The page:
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  • Writer's pictureThe Beagle

Sand use at Corrigans Playground under question

An issue has been raised regarding the inclusion of a sand pit at the new Corrigans Beach playground. Following concerns of the possible contamination of the sand, including that of possible animal contamination, a letter was written to Council. Council's reply is as follows. 19 December 2016 (Para. 1) Thank you for your email of 17 December, 2016 regarding safety concerns with the sandpit at Corrigans Inclusive Playground. (Para. 2)The inclusive playground was established after extensive public consultation with user groups and disability advocates. A survey was undertaken as to what equipment our community would like to see in the playground and as a result the landscape architect included a sandpit in the final design. To minimise risk, including that of animal contamination a maintenance schedule has been developed for the sandpit and the wider playground. (Para. 3) Council is very conscious of public risk and does all that is possible to limit this risk by prioritising works within the budgets available. Our current maintenance schedule for the playground includes regular raking of the sandpit. This ensures that rubbish is removed and the sand is aired. Fresh air and sunshine are good natural disinfectants and exposure to rainfall will wash the sand periodically. “Aeration and sunshine is the most effective way of disinfecting sand.” ( (Para. 4) At this stage there is no plan in place to cover the sandpit at night. As the park is only new,the situation will be monitored by Parks staff to determine future requirements with regard to ongoing maintenance needs. (Para. 5) Sandpits are a wonderful source of fun and learning which is integral to development. The opportunity to provide a sandpit, particularly one that is accessible for children of all abilities, who may not otherwise be able to access sand, is a very special outcome for the community. Thank you for taking the time to express your concerns and rest assured that Council is working for the enjoyment and safety of the community. There are others in the community who are also concerned with the prospect of putting a sandpit in the playground and as word spreads of Council's response the community concern increases. Sandpits are not used in playgrounds for a number of reasons and the use of sand, even as soft fall, has not been used for more than 30 years in local government primarily because of the propensity for a needle stick injury with AIDS and Hep consequences. In the second paragraph of Council's response above a Barrister for the plaintiff (whose 3 yr old child now has AIDS because of a needle stick injury), might say “I note that you have consulted with user groups and disability advocates, but did you consult with an experienced expert?” In paragraph 3 the issue of public risk is addressed there is a get-out-of-gaol clause of "does all that is possible to limit this risk by prioritising works within the budgets available". Council will say it has a very limited budget and therefore has met its requirements to the best of its financial capacity. It is required however under OHS & R that a risk must be isolated if it can not be addressed. Council are now on notice that there is a risk that they do not have the capacity to mitigate. Kids Safe advocates advise anyone with a home sandbox to Keep it Dry and always give it a quick rake before each use to air out the sand to prevent dampness whilst also allowing for a check for foreign or dangerous objects before play. They also strongly advise covering a sandbox when not in use to prevent contamination by any unwanted objects or animal waste saying that plastic covers should not be used as they do not allow the sand to breathe and can encourage prolonged dampness suggesting instead cover a sandpit with a mesh material or fine chicken wire to prevent animals and birds using it as a litterbox. Disinfecting a sandpit is also highly recommended when needed following "an accident in the sandpit" such as a child or pet going to the toilet, or contamination by an unsanitary object Clear procedures need to be established that sees the removal of contaminated sand. It has also been suggested that a sign be placed adjacent to the sandpit advising that, once finished playing in the sandpit, children wash their hands thoroughly with water and soap. Councils such as Ryde and Marrickville require some elements of playground equipment an soft fall to be inspected daily, in the early morn, and these inspection and action requirements are mandatory. To use the term “Regular” in the response above, without clear definition of time frame is, in the opinion of informed community members, not satisfactory and they feel that such a vagary will also be less than satisfactory by a Court. The daily inspection regime also applies to paragraph 4 of the letter that indicates that as the park is only new, the future requirements with regard to ongoing maintenance needs have not yet been determined and will require monitoring by Parks staff on a "regular' basis subject to available budgets. At a minimum Council will need to determine the optimal depth of the sand and ensure that it does not fall below that depth. This will require a set policy of optimal depth and intervention. Council will also need to periodically remove shading mterial to allow the sand to be cleansed as they have advised that “Aeration and sunshine is the most effective way of disinfecting sand.” Lastly Council will need to clearly define in their maintenance policy and their budget how often they will replace the sand which adds to their bottom line in addition to their ongoing maintenance quotients. Such increases (at cycles to be determined) in inspection, maintenance and replacement requirements will now have to be agreed to by Councilors, costed and then added to the Council's Financial Plan. It is also of concern, in regards to Council's response, that there is no reference, from disability advocates or Open Space specialists to the claims being made in paragraph 5 that appears, by its very presence, to justify the inclusion of a sandpit in the array of playground components. Given that Eurobodalla is close to beaches (there are more beaches in Eurobodalla than any other LGA in the NSW) there is plenty of opportunity to use the larger "sand pit" of our regularly cleansed (twice a day) beaches. It is suggested that, before Stage 2 is commenced, relevant Council staff visit the Livvi's Place all abilities playground - Five Dock and Blenheim Park at Ryde as well as Putney Park playground and ask Ryde staff about the inspection regime for “at risk” equipment. These award winning play spaces do not have sand pits, or as Open Space design professionals call them “Needle disposal facilities”. NOTE: Those raising their concerns regarding the use of sand wish to make it very clear that they celebrate the new playground and the incredible efforts of all of those who have bought this amazing project into being. Their concern lies simply in the use of sand and Councils capacity to maintain the playground to ensure it presents NO risk to users. Thank you to the many community contributors to this article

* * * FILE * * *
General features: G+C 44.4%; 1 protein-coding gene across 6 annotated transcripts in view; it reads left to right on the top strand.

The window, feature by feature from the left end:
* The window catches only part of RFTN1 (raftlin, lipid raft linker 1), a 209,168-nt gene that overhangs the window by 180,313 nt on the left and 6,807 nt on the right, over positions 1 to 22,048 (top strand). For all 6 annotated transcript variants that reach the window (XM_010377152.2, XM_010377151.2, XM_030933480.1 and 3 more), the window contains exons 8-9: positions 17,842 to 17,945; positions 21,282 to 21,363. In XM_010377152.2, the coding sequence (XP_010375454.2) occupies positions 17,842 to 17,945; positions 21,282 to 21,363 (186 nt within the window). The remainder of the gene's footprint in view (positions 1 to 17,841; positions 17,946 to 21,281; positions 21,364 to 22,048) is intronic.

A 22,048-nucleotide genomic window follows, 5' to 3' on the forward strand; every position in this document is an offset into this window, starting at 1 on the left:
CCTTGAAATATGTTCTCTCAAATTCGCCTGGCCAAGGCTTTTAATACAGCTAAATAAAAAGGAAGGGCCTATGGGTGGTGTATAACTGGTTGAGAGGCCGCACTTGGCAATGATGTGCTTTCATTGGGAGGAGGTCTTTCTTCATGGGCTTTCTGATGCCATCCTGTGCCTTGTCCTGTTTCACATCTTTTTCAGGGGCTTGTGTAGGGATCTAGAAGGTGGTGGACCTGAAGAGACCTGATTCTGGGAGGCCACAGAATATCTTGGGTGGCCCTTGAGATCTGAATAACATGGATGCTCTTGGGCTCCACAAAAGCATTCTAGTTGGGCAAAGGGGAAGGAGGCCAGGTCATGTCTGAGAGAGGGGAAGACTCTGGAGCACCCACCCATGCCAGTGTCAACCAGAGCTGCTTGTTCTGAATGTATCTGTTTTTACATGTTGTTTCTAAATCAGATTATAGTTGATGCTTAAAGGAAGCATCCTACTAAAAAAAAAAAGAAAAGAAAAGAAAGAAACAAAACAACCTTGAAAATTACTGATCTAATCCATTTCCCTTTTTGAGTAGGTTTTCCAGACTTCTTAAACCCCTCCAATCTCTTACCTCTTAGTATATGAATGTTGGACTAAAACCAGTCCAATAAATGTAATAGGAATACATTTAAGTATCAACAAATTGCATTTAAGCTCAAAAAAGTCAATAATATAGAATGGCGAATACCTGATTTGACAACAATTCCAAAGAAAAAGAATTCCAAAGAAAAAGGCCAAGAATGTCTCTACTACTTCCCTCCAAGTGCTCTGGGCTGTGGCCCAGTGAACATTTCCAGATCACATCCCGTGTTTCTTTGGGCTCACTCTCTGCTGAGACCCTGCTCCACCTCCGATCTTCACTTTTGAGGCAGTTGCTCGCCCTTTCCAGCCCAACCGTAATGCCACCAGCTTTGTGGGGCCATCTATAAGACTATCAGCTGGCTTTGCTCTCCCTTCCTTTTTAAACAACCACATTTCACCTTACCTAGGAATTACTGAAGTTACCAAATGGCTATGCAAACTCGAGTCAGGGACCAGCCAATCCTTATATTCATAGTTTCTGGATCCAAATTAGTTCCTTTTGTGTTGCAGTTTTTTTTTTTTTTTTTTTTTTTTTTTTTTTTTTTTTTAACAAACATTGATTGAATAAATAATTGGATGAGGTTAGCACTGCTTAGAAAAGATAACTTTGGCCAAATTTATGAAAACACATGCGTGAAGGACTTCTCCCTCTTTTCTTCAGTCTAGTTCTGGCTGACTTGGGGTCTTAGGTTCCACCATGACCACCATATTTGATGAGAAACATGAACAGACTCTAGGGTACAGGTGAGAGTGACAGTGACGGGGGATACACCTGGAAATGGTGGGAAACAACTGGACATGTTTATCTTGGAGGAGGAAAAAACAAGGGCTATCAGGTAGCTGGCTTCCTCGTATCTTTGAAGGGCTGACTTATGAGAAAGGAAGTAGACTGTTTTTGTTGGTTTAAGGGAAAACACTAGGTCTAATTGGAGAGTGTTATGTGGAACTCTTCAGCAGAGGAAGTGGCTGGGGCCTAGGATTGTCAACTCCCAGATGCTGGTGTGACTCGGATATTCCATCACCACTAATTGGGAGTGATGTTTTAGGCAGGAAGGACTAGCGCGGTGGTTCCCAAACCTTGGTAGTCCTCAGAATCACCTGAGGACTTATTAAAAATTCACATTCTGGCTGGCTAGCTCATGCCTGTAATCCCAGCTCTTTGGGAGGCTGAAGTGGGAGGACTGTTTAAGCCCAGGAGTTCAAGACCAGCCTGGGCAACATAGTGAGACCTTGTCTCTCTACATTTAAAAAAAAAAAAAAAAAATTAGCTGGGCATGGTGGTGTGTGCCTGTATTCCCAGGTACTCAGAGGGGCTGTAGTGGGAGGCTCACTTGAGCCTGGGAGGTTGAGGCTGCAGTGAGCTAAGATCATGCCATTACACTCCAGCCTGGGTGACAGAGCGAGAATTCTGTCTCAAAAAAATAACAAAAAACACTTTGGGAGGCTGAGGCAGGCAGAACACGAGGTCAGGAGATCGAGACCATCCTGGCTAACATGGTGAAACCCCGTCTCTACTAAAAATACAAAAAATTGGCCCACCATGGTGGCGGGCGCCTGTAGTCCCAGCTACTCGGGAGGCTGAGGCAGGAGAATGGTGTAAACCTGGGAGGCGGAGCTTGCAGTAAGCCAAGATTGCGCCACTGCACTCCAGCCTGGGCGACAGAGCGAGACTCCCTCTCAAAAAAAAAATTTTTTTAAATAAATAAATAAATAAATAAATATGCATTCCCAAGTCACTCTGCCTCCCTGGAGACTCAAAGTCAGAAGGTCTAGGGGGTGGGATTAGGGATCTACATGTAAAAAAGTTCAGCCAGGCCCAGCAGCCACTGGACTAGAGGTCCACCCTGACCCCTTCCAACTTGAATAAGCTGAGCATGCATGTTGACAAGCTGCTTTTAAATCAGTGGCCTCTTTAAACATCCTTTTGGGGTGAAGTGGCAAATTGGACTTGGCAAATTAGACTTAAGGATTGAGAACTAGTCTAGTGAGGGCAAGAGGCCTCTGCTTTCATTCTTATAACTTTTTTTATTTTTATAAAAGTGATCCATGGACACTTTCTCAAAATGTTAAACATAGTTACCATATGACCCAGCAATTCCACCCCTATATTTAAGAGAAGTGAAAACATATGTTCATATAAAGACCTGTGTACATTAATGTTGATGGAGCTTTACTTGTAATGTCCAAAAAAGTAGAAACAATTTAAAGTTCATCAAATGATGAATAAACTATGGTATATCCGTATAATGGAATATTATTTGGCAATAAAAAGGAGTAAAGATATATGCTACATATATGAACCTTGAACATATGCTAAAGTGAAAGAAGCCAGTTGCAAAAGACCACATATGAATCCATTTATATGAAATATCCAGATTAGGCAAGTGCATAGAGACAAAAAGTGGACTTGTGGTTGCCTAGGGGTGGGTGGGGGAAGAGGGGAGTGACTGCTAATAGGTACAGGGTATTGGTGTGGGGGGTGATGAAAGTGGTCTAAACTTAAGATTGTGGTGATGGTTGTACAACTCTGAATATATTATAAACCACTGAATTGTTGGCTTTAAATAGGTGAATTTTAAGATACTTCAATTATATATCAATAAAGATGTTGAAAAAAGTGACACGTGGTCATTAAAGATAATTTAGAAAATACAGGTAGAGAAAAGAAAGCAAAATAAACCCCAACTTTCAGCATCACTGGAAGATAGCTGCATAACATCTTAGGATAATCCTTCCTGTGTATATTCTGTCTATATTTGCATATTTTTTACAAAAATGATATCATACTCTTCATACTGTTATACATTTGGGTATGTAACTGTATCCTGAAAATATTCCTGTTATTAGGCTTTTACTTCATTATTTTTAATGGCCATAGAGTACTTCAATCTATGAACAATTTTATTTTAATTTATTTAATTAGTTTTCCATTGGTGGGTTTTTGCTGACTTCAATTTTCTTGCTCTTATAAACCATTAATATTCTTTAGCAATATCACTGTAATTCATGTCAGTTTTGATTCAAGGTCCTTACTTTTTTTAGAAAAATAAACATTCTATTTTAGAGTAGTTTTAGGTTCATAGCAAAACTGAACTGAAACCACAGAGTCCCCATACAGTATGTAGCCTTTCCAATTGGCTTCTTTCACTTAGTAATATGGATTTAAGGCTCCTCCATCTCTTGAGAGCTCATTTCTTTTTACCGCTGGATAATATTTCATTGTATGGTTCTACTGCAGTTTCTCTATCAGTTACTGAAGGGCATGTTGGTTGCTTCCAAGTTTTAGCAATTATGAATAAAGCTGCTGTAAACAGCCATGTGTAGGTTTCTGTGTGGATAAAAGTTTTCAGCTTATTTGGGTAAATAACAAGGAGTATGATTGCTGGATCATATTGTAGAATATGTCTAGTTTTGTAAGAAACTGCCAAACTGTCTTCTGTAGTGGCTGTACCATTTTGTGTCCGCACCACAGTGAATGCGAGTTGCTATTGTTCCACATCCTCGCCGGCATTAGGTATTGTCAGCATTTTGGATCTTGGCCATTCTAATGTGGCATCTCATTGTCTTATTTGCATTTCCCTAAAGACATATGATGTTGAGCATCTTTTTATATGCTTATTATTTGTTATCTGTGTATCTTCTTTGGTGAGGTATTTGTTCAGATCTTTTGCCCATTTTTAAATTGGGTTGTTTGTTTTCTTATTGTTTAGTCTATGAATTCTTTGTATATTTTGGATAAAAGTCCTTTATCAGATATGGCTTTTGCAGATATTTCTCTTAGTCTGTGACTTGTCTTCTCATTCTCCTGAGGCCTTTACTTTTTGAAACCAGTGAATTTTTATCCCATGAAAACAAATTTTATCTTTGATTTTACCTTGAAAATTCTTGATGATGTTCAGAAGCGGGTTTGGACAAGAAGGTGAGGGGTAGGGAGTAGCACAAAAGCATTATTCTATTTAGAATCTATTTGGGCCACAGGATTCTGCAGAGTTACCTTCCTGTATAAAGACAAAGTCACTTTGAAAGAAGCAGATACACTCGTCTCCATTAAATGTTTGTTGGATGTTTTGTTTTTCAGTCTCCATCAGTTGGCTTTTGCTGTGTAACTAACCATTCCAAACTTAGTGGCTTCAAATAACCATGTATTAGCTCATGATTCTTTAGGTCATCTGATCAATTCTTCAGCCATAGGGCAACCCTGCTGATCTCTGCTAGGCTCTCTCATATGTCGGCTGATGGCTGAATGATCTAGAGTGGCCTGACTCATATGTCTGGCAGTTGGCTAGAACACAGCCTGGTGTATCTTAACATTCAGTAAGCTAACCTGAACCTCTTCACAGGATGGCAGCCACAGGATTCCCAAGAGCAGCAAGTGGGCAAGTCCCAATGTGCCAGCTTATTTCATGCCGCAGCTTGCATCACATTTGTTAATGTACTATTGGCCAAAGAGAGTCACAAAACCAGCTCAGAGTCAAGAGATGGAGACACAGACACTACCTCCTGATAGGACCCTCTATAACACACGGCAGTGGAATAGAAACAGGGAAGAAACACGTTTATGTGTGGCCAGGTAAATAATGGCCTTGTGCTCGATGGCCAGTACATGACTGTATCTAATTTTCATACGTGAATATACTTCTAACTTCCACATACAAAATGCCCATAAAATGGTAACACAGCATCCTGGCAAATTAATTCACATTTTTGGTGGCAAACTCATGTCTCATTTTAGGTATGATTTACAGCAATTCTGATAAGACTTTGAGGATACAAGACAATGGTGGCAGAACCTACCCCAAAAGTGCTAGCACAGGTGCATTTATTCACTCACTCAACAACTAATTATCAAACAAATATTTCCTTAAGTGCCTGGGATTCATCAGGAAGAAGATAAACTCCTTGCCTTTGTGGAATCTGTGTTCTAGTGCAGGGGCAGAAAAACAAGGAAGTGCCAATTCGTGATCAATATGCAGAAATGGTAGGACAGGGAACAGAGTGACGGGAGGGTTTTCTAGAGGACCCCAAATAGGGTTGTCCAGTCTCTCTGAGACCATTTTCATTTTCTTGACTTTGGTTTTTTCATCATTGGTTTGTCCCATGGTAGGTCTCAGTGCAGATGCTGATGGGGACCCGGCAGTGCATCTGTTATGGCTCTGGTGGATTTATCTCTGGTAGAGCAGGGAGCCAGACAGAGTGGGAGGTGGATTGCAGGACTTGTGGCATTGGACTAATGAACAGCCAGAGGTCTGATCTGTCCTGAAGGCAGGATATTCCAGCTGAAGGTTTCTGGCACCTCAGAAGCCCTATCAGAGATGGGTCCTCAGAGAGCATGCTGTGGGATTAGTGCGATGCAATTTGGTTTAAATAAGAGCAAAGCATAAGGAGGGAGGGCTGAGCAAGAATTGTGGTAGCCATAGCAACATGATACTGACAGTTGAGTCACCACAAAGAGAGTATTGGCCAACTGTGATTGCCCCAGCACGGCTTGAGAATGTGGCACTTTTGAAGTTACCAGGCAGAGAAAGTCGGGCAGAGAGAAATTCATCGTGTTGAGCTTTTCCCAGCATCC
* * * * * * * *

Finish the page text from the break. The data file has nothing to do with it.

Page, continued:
NOTE: Comments were TRIALED - in the end it failed as humans will be humans and it turned into a pile of merde; only contributed to by just a handful who did little to add to the conversation of the issue at hand. Anyone who would like to contribute an opinion are encouraged to send in a Letter to the Editor where it might be considered for publication